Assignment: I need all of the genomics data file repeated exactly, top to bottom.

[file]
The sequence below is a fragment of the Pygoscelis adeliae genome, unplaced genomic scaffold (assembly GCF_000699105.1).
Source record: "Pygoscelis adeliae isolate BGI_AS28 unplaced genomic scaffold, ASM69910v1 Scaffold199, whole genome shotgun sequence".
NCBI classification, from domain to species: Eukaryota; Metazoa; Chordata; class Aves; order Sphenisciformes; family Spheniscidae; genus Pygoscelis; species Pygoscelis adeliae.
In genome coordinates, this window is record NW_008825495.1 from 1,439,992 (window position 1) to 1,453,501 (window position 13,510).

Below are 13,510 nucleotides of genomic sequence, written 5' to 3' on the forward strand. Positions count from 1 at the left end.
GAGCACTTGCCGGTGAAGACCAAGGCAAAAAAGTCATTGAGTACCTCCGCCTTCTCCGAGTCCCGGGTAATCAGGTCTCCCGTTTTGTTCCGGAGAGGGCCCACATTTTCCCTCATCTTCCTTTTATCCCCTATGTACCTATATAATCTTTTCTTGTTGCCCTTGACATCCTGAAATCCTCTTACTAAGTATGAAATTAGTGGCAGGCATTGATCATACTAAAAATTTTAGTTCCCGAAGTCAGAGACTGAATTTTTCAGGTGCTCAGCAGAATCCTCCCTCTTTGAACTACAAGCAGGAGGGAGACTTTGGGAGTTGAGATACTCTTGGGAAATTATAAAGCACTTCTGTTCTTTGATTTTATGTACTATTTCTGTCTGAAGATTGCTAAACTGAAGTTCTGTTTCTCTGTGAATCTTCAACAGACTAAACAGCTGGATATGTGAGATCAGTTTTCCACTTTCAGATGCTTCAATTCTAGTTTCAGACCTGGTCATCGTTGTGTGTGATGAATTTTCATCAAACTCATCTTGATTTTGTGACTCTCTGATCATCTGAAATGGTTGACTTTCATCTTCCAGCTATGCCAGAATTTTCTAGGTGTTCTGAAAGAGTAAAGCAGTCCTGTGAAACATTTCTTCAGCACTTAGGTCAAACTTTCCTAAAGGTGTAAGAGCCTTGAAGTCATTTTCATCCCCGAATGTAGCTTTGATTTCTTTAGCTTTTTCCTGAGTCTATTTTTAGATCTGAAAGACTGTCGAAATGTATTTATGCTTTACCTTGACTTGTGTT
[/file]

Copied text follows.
The sequence below is a fragment of the Pygoscelis adeliae genome, unplaced genomic scaffold (assembly GCF_000699105.1).
Source record: "Pygoscelis adeliae isolate BGI_AS28 unplaced genomic scaffold, ASM69910v1 Scaffold199, whole genome shotgun sequence".
NCBI classification, from domain to species: Eukaryota; Metazoa; Chordata; class Aves; order Sphenisciformes; family Spheniscidae; genus Pygoscelis; species Pygoscelis adeliae.
In genome coordinates, this window is record NW_008825495.1 from 1,439,992 (window position 1) to 1,453,501 (window position 13,510).

Below are 13,510 nucleotides of genomic sequence, written 5' to 3' on the forward strand. Positions count from 1 at the left end.
GAGCACTTGCCGGTGAAGACCAAGGCAAAAAAGTCATTGAGTACCTCCGCCTTCTCCGAGTCCCGGGTAATCAGGTCTCCCGTTTTGTTCCGGAGAGGGCCCACATTTTCCCTCATCTTCCTTTTATCCCCTATGTACCTATATAATCTTTTCTTGTTGCCCTTGACATCCTGAAATCCTCTTACTAAGTATGAAATTAGTGGCAGGCATTGATCATACTAAAAATTTTAGTTCCCGAAGTCAGAGACTGAATTTTTCAGGTGCTCAGCAGAATCCTCCCTCTTTGAACTACAAGCAGGAGGGAGACTTTGGGAGTTGAGATACTCTTGGGAAATTATAAAGCACTTCTGTTCTTTGATTTTATGTACTATTTCTGTCTGAAGATTGCTAAACTGAAGTTCTGTTTCTCTGTGAATCTTCAACAGACTAAACAGCTGGATATGTGAGATCAGTTTTCCACTTTCAGATGCTTCAATTCTAGTTTCAGACCTGGTCATCGTTGTGTGTGATGAATTTTCATCAAACTCATCTTGATTTTGTGACTCTCTGATCATCTGAAATGGTTGACTTTCATCTTCCAGCTATGCCAGAATTTTCTAGGTGTTCTGAAAGAGTAAAGCAGTCCTGTGAAACATTTCTTCAGCACTTAGGTCAAACTTTCCTAAAGGTGTAAGAGCCTTGAAGTCATTTTCATCCCCGAATGTAGCTTTGATTTCTTTAGCTTTTTCCTGAGTCTATTTTTAGATCTGAAAGACTGTCGAAATGTATTTATGCTTTACCTTGACTTGTGTT